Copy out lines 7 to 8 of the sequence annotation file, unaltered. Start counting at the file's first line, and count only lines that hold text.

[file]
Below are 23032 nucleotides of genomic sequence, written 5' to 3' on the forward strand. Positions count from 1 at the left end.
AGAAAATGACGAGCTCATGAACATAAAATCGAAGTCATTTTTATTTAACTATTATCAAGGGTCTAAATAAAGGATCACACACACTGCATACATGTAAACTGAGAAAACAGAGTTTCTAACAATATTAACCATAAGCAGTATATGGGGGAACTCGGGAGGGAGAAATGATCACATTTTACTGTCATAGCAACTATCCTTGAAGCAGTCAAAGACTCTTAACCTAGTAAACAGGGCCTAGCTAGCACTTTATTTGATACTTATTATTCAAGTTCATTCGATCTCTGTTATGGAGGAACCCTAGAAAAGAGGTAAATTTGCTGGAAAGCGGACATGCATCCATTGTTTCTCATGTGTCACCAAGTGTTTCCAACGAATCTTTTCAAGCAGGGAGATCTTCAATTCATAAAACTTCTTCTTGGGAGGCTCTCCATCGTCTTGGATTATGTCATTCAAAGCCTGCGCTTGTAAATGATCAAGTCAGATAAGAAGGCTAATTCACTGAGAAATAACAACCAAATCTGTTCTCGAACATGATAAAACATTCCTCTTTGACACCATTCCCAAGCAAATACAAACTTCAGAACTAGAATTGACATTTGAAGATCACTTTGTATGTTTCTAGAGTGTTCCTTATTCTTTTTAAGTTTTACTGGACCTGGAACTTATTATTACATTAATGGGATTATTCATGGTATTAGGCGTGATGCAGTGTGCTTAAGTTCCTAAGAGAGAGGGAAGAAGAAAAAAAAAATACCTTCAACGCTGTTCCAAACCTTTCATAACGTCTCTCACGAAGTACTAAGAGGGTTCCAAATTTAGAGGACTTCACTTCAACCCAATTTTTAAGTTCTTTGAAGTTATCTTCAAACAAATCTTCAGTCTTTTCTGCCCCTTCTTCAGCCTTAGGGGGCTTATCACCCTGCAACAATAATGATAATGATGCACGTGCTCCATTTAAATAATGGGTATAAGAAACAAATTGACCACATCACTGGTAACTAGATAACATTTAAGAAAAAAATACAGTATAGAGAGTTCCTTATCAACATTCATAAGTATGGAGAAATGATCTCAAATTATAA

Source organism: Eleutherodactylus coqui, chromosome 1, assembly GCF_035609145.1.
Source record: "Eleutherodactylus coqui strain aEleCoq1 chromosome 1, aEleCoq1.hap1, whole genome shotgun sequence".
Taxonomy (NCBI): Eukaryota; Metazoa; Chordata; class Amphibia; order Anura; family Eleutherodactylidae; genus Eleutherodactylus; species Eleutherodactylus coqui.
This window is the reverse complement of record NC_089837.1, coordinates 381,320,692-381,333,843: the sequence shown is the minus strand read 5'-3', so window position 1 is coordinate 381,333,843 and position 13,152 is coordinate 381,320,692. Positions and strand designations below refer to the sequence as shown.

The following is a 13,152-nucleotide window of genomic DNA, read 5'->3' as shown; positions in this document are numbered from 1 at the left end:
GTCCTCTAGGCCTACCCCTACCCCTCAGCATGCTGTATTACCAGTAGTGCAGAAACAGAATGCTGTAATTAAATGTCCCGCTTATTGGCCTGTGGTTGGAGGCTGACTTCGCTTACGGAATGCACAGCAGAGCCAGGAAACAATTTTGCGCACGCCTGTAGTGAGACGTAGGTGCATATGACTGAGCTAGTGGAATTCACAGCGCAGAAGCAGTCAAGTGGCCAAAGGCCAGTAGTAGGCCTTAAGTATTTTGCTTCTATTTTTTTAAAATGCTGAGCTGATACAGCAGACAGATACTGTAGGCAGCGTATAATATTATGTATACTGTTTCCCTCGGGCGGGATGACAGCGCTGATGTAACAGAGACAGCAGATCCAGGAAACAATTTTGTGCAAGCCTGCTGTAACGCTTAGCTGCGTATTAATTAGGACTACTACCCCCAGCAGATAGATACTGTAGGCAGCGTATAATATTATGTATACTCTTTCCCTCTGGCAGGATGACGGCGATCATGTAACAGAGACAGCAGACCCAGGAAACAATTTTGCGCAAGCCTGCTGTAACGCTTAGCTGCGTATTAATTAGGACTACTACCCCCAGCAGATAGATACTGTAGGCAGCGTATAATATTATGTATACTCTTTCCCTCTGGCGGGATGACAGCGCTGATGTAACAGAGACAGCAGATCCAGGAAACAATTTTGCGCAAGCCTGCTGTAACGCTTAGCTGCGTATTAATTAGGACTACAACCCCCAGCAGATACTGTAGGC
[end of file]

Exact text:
The following is a 13,152-nucleotide window of genomic DNA, read 5'->3' as shown; positions in this document are numbered from 1 at the left end:
GTCCTCTAGGCCTACCCCTACCCCTCAGCATGCTGTATTACCAGTAGTGCAGAAACAGAATGCTGTAATTAAATGTCCCGCTTATTGGCCTGTGGTTGGAGGCTGACTTCGCTTACGGAATGCACAGCAGAGCCAGGAAACAATTTTGCGCACGCCTGTAGTGAGACGTAGGTGCATATGACTGAGCTAGTGGAATTCACAGCGCAGAAGCAGTCAAGTGGCCAAAGGCCAGTAGTAGGCCTTAAGTATTTTGCTTCTATTTTTTTAAAATGCTGAGCTGATACAGCAGACAGATACTGTAGGCAGCGTATAATATTATGTATACTGTTTCCCTCGGGCGGGATGACAGCGCTGATGTAACAGAGACAGCAGATCCAGGAAACAATTTTGTGCAAGCCTGCTGTAACGCTTAGCTGCGTATTAATTAGGACTACTACCCCCAGCAGATAGATACTGTAGGCAGCGTATAATATTATGTATACTCTTTCCCTCTGGCAGGATGACGGCGATCATGTAACAGAGACAGCAGACCCAGGAAACAATTTTGCGCAAGCCTGCTGTAACGCTTAGCTGCGTATTAATTAGGACTACTACCCCCAGCAGATAGATACTGTAGGCAGCGTATAATATTATGTATACTCTTTCCCTCTGGCGGGATGACAGCGCTGATGTAACAGAGACAGCAGATCCAGGAAACAATTTTGCGCAAGCCTGCTGTAACGCTTAGCTGCGTATTAATTAGGACTACAACCCCCAGCAGATACTGTAGGC